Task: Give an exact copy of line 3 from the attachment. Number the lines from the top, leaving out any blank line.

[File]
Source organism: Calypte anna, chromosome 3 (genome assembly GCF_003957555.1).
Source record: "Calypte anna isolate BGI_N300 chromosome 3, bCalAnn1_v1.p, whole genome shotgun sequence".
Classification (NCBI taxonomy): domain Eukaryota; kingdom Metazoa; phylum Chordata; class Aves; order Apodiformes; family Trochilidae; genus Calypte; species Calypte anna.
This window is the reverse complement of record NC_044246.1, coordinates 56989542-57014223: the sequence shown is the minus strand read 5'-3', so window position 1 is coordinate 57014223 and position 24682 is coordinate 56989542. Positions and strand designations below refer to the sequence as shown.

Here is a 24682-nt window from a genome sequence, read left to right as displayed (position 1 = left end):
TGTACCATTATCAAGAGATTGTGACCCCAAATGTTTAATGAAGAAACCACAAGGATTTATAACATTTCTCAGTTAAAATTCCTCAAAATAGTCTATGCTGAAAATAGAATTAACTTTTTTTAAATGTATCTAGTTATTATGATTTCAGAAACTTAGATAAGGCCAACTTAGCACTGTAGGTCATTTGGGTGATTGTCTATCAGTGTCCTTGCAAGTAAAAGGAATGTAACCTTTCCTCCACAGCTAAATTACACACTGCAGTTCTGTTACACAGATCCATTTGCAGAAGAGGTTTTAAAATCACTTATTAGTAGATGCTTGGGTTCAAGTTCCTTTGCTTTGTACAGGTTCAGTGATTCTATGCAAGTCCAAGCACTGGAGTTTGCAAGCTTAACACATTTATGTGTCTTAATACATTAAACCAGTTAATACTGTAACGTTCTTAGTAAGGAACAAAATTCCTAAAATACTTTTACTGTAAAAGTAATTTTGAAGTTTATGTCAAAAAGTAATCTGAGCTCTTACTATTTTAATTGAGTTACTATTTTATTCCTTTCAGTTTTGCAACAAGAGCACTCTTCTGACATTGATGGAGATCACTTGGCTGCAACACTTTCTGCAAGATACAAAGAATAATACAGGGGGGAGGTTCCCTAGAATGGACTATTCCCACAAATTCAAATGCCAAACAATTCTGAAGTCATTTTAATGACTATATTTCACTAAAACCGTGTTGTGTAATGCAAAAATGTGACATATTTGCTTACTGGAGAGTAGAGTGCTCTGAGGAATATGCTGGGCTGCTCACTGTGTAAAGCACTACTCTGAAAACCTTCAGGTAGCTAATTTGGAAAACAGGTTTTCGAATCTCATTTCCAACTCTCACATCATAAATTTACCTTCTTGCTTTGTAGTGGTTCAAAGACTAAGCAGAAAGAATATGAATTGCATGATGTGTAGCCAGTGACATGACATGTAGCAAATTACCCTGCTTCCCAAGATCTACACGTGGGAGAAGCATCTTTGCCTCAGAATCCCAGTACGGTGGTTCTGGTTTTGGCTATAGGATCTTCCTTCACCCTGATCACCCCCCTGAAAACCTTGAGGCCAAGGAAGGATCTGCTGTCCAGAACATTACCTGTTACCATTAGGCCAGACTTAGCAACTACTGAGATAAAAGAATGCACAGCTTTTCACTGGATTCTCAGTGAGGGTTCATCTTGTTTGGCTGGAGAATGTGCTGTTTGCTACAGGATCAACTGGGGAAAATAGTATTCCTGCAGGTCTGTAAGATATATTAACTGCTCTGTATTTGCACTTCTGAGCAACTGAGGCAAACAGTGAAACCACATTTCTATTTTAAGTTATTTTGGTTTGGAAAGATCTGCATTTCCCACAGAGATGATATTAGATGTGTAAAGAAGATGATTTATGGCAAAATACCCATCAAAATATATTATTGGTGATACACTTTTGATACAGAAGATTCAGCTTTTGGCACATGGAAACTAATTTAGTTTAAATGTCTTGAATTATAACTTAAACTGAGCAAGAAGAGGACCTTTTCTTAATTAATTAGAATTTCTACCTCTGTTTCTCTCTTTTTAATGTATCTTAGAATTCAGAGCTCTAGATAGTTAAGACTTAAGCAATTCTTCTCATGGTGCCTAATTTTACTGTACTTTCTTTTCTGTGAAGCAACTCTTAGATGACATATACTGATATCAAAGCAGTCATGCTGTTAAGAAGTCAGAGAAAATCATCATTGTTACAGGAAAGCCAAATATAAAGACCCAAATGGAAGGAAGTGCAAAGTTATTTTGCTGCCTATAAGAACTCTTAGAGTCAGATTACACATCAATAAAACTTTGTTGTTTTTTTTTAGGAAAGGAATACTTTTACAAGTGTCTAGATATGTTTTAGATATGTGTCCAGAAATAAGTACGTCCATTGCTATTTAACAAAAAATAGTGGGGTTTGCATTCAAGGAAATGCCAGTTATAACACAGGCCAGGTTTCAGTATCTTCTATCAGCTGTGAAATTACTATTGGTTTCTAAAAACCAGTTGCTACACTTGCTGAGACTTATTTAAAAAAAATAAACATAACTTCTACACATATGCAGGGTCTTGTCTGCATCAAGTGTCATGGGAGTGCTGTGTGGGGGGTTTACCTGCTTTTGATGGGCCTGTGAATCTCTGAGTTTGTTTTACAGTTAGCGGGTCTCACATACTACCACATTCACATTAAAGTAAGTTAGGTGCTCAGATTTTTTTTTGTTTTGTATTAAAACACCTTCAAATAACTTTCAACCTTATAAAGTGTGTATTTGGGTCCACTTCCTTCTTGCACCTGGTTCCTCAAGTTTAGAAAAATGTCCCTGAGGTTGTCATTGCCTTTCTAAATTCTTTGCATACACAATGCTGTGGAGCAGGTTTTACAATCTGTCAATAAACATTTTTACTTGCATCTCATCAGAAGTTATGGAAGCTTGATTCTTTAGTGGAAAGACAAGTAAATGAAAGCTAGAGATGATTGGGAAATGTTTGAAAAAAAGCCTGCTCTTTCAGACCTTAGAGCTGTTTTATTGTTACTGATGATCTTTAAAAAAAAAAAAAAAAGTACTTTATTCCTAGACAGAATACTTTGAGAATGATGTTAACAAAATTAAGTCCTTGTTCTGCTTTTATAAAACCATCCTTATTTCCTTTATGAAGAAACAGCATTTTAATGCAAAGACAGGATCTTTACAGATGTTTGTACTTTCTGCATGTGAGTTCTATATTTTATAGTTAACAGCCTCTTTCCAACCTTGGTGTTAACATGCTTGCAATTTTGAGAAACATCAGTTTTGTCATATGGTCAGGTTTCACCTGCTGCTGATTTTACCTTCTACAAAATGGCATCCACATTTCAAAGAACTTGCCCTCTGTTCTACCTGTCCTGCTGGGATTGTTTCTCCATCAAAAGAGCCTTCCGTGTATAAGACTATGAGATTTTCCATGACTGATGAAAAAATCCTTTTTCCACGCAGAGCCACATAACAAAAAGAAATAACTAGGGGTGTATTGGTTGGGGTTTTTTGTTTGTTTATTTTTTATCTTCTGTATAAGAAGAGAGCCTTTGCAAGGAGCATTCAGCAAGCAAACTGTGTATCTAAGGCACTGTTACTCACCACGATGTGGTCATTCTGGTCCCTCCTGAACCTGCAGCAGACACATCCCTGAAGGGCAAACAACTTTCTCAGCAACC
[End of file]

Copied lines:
Classification (NCBI taxonomy): domain Eukaryota; kingdom Metazoa; phylum Chordata; class Aves; order Apodiformes; family Trochilidae; genus Calypte; species Calypte anna.